The already fractious relationship between France and Britain spiralled further downward into anger and incomprehension Friday, with the two erstwhile European partners at loggerheads about how to stop migrants from embarking on dangerous crossings of the English Channel that killed at least 27 people in a sinking this week.
Even as the British government insisted that the two countries “remain close friends and partners,” their words, acts and disputes over migration, fishing and how to rebuild a working relationship in the wake of Britain’s exit from the EU increasingly suggested otherwise.
President Emmanuel Macron scolded Prime Minister Boris Johnson for making public a letter that the British leader sent to the French leader on Thursday. Most notably, Johnson proposed that France take back migrants who illegally cross the Channel from French to British shores. Macron’s spokesman quickly and summarily dismissed the idea, and the French president made his displeasure clear that Johnson posted the letter — addressed “Dear Emmanuel” — on Twitter.
“I am surprised by methods when they are not serious,” Macron said on a visit to Italy. “You don’t communicate from a leader to another on these matters via tweets and letters that are made public. We are not whistleblowers.”
“Come on, come on,” Macron added.
The letter and France’s response were the latest crossing of swords between two nations with a storied history of break-ups, make-ups and, not infrequently, of revelling in rubbing each up in the wrong way. The economic, political, social and psychological earthquake of Britain’s divorce from the EU has made cross-Channel cooperation harder still, and further complicated the long love-hate relationship between Paris and London.
Even in the wake of the deadliest migration accident to date in the Channel, Macron and Johnson appeared increasingly to be talking past each other — or, in Paris’ case, barely willing to talk at all. Macron’s government spokesman, Gabriel Attal, said Johnson’s point-person on immigration, Home Secretary Priti Patel, was no longer welcome at a meeting Sunday of European ministers who’ll explore ways to crack down on migrant-smuggling networks.
Attal described Johnson’s letter as “fundamentally mediocre and totally uncalled-for in its manner.” Suggesting British duplicity, Attal also said it “doesn’t correspond at all” with discussions that Johnson and Macron had Wednesday after the sinking of an inflatable craft laden with migrants off the northern French coast.
“We are sick of double-speak,” Attal said.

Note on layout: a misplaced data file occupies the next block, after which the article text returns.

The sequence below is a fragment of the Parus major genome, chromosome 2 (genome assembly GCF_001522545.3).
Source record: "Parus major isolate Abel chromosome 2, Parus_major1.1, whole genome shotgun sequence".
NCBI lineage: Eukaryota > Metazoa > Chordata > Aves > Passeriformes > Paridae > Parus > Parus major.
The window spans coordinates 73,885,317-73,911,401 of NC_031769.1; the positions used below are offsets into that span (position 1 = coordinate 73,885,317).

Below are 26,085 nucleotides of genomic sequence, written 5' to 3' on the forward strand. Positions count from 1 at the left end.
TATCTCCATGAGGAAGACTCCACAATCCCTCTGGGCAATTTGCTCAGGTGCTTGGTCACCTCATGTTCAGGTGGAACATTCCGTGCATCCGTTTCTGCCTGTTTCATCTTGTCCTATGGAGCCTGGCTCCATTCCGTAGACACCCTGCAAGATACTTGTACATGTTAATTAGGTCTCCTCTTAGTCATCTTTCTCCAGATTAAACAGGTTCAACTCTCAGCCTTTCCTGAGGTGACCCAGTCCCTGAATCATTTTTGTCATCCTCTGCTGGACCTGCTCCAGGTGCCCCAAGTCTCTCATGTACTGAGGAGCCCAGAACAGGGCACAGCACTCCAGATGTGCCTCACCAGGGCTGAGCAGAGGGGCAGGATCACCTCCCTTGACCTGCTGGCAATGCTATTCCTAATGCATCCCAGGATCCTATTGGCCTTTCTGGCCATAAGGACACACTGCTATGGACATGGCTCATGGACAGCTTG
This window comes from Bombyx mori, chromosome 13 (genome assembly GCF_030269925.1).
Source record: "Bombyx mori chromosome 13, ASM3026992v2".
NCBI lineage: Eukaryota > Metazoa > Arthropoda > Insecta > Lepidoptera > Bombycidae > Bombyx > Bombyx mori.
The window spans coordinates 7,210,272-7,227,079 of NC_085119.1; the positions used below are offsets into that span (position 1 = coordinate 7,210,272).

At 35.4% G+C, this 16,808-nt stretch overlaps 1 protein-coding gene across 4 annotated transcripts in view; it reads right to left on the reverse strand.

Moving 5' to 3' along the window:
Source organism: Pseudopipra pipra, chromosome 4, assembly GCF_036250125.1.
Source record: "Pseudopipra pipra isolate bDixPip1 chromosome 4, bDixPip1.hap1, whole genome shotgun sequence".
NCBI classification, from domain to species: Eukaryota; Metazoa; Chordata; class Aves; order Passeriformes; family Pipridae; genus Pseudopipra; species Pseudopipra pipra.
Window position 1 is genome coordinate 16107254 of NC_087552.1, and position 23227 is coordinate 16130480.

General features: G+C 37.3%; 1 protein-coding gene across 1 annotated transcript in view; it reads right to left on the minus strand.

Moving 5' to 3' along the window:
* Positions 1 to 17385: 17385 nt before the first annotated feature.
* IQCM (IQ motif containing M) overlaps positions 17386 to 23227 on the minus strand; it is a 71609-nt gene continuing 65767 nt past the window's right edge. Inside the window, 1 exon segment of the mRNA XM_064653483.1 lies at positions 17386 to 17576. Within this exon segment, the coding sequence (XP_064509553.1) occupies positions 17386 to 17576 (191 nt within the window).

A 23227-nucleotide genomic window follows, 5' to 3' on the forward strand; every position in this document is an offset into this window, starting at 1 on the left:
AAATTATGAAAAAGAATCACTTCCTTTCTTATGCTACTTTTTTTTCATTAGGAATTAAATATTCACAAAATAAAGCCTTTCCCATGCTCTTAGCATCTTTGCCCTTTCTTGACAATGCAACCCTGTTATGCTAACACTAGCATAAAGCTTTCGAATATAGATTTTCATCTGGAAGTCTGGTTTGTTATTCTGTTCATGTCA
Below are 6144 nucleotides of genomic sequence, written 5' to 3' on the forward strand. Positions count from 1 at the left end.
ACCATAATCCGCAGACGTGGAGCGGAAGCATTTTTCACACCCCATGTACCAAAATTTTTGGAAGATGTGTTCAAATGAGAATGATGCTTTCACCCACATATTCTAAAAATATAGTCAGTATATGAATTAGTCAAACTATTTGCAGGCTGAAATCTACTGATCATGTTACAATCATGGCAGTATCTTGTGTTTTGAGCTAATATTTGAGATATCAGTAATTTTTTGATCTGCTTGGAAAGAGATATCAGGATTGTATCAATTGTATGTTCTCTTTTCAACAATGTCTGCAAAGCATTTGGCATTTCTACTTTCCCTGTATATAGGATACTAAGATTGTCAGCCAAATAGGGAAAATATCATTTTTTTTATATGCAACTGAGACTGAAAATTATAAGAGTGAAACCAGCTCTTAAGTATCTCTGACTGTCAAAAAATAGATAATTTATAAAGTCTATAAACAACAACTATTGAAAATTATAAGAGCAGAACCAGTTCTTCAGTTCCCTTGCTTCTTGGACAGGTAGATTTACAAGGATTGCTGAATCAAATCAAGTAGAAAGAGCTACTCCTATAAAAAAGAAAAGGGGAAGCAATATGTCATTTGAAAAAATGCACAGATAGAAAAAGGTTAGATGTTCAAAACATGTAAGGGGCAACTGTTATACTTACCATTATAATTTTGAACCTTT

And he dismissed Johnson’s proposal that France take back migrants who cross illegally to British shores as “clearly not what we need to solve this problem.”
Ever-increasing numbers of people fleeing conflict or poverty in Afghanistan, Sudan, Iraq, Eritrea or elsewhere are risking the perilous journey from France, hoping to win asylum or find better opportunities in Britain. More than 23,000 people have already entered the U.K. on largely unseaworthy small boats this year, up from 8,500 in 2020 and just 300 in 2018, according to data compiled by the British Parliament.
In London, Johnson’s spokesman Jamie Davies said the prime minister had no regrets about tweeting the letter “written in the spirit of partnership and cooperation.”
He expressed hope for a French U-turn on the decision to un-invite Patel to Sunday’s ministerial meeting on the migration crisis, saying: “Friends and neighbors need to work together to address this global challenge collectively, and we have been clear that we need to do more.”
A French judicial investigation into Wednesday’s sinking has been turned over to Paris-based prosecutors who specialize in complex cases of organized crime. The prosecutors’ office said it wouldn’t comment on whether investigators are making progress on identifying victims’ nationalities or causes of the tragedy.
A French fisherman who said he was first to spot and raise the alarm about bodies in the water on Friday described the scene as “a horror movie.” Karl Maquinghen said he is haunted by the thought that people might still be alive had he and his shipmates reached them sooner.
“To see so many bodies like that, next to us. Children. I don’t know how to explain it. Horrific,” Maquinghen said, voice cracking with emotion, in comments broadcast by French coastal radio Delta FM.
“The sight of them like that, heads in the water, will stick with us,” he said. “We tell ourselves: ’Had we got there five or ten minutes earlier, we could perhaps have saved them.’ We can’t sleep.”
While the sinking has brought long-simmering French-British tensions to a head, it’s not their only issue of discord.
Adding to the climate of tension: French fishing crews on Friday briefly blocked French ports, ferry traffic across the English Channel and the freight entrance to the undersea Eurotunnel. The aim of the protest over post-Brexit fishing licenses was to disrupt flows of Britain-bound goods and travelers and signal that greater disturbance could follow amid the Christmas shopping rush.
“The British have access to the European market, while we do not have access to British waters. This is not normal, the British government must respect the agreement,” Olivier Lepretre, president of the regional fishing committee, said in the port of Calais.
He described the blockades as “a warning shot.”
Calais — a major jump-off point for migrants aiming to reach Britain — is also where ministers from France, Germany, the Netherlands, Belgium and EU officials will meet on Sunday.
Without the British minister.
“The ministers will work seriously to resolve a serious matter with people who are serious,” Macron said. “Afterwards, we will see with the British how to act effectively, if they decide to be serious.”